Lord Williams’s Festival Chorus performed on Saturday night to much acclaim from a packed audience at Thame Leisure Centre. The choir, led by Musical Director Jeff Stewart, performed two very different pieces. The first was Johann Hummel’s Mass in E flat, an intricate work with wonderful choral writing and superb orchestration. Hummel, a little-known composer, was a pupil of Mozart and Haydn and was known as one of the top pianists of his day. Due to an increasing number of live concerts across the world, his music is now becoming re-established in the classical repertoire. The choir was joined by the wonderful soloists Victoria Joyce, Joanne Thomas, Paul Badley and Guy Harbottle.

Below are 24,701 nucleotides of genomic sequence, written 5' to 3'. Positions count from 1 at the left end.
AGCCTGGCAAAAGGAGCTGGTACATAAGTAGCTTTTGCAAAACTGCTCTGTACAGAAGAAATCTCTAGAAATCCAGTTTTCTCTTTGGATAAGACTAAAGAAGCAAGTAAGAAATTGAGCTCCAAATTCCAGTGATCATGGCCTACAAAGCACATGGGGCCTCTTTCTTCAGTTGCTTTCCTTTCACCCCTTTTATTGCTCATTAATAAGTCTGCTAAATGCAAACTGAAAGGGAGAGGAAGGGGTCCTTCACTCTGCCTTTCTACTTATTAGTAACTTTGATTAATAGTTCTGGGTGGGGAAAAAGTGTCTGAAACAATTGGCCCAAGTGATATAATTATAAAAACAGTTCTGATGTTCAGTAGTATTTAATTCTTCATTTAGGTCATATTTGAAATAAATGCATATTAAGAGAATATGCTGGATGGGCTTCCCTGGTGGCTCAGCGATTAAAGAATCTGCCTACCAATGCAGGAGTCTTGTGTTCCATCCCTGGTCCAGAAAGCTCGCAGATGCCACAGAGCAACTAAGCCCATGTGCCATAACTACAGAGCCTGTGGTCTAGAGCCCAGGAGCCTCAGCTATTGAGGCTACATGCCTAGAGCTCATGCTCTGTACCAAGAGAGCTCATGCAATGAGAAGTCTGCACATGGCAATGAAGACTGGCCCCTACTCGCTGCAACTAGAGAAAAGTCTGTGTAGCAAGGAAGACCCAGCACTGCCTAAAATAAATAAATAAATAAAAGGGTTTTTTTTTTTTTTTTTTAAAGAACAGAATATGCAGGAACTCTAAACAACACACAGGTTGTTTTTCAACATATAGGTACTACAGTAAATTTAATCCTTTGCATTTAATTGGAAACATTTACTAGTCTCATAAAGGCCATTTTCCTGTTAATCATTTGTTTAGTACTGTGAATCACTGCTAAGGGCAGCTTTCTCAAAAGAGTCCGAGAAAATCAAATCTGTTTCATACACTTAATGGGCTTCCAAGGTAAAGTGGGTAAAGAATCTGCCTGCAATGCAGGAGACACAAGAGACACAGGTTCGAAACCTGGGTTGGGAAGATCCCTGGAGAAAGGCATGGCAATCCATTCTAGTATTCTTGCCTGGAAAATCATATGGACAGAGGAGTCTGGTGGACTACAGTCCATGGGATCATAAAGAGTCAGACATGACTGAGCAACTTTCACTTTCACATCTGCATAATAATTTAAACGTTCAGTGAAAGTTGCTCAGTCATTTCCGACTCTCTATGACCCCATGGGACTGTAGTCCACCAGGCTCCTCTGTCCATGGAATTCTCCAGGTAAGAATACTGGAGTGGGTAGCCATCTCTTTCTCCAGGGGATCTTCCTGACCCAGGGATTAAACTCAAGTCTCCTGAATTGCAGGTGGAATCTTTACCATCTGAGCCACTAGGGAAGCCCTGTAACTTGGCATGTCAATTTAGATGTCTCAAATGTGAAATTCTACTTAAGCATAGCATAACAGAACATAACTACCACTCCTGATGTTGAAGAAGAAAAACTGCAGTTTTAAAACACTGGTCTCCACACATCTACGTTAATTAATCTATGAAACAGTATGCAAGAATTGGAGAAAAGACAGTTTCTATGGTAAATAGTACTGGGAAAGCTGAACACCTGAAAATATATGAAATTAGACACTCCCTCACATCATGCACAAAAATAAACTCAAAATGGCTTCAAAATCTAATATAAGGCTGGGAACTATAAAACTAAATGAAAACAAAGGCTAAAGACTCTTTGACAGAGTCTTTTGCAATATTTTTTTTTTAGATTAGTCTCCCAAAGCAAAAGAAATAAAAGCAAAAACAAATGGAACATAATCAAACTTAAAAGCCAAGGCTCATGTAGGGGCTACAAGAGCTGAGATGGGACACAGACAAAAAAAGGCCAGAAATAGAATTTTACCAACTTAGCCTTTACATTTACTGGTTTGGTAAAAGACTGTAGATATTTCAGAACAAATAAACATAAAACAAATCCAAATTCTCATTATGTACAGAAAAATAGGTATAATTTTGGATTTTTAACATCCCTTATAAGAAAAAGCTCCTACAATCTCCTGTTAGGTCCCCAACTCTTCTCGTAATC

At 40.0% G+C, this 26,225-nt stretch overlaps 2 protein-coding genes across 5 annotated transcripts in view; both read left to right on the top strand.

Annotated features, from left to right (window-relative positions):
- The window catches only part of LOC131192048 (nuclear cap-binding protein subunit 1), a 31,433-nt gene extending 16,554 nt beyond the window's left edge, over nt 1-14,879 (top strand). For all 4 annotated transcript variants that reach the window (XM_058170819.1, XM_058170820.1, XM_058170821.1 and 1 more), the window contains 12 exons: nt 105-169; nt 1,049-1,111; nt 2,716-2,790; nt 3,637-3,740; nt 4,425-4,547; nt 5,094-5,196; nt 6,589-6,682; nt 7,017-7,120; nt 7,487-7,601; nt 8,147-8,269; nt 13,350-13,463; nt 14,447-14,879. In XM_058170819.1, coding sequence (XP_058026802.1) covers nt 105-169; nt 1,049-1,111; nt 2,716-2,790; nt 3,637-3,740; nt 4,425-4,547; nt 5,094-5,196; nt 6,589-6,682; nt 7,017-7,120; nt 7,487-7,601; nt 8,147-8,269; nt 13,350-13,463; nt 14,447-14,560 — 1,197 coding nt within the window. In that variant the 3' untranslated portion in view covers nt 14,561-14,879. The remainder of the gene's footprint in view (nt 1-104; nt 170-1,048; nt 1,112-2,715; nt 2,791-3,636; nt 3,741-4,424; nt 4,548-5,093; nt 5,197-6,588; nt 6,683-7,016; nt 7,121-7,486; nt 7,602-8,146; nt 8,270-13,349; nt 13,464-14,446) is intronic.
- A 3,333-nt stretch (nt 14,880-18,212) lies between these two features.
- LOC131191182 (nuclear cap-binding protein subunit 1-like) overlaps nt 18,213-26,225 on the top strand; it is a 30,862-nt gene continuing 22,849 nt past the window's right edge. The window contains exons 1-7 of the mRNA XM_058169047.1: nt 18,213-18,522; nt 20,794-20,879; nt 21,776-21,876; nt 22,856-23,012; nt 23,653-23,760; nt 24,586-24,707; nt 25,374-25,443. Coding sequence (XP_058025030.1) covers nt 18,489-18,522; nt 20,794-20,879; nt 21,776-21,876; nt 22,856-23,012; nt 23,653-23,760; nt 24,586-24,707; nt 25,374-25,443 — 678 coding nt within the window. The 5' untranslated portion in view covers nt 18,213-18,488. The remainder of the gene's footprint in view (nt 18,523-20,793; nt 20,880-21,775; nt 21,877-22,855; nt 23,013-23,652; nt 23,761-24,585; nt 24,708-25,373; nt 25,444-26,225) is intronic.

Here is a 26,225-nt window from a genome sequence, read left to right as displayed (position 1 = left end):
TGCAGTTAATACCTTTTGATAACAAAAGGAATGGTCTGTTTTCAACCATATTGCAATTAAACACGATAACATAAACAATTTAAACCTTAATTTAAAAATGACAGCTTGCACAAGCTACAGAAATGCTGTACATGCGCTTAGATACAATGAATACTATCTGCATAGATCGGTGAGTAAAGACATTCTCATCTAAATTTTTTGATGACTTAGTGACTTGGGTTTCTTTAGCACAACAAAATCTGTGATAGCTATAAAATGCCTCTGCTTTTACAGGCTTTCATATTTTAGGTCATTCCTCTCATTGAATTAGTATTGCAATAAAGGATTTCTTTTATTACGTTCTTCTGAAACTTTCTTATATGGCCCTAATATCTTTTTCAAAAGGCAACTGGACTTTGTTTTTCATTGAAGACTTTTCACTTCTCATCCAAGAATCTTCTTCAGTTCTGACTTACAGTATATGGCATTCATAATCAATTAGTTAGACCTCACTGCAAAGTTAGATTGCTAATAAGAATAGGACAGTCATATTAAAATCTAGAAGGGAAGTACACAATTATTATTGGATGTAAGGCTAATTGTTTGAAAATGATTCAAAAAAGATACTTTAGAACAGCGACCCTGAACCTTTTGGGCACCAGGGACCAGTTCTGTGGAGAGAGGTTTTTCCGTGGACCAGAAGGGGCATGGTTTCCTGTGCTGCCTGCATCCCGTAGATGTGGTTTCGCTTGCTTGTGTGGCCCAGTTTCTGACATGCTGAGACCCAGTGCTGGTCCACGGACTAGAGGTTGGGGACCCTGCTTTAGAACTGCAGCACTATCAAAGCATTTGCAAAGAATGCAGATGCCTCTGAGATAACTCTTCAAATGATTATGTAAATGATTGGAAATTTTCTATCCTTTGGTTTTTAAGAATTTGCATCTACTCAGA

In stark contrast, after the interval the audience was treated to a work by one of the most popular and prolific composers in the world today. Karl Jenkins’ Gloria sets the traditional Latin text ‘Gloria in excelsis Deo’, along with Psalm 150, sung in Hebrew on the night, and readings from Hinduism, Buddhism, Taoism and Islam between the five movements. All the hallmarks of Jenkins’ writing were there with quirky rhythms, contrasting big sounds alongside quieter, contemplative pieces, and hypnotic ethnic percussion. Melissa Stewart sang the beautiful I’ll Make Music and the readings were given in English by Jay Lynch.
The choir was accompanied by a magnificent forty-two-piece orchestra with members of the BBC Concert Orchestra, Ealing Symphony Orchestra and students from the Royal Academy of Music and the Royal College of Music as well as many freelance musicians.
“I’m so proud of the choir,” said Jeff. “They really went for it and performed with energy and fire. The soloists, reader and orchestra all brought a sense of real class to the evening.”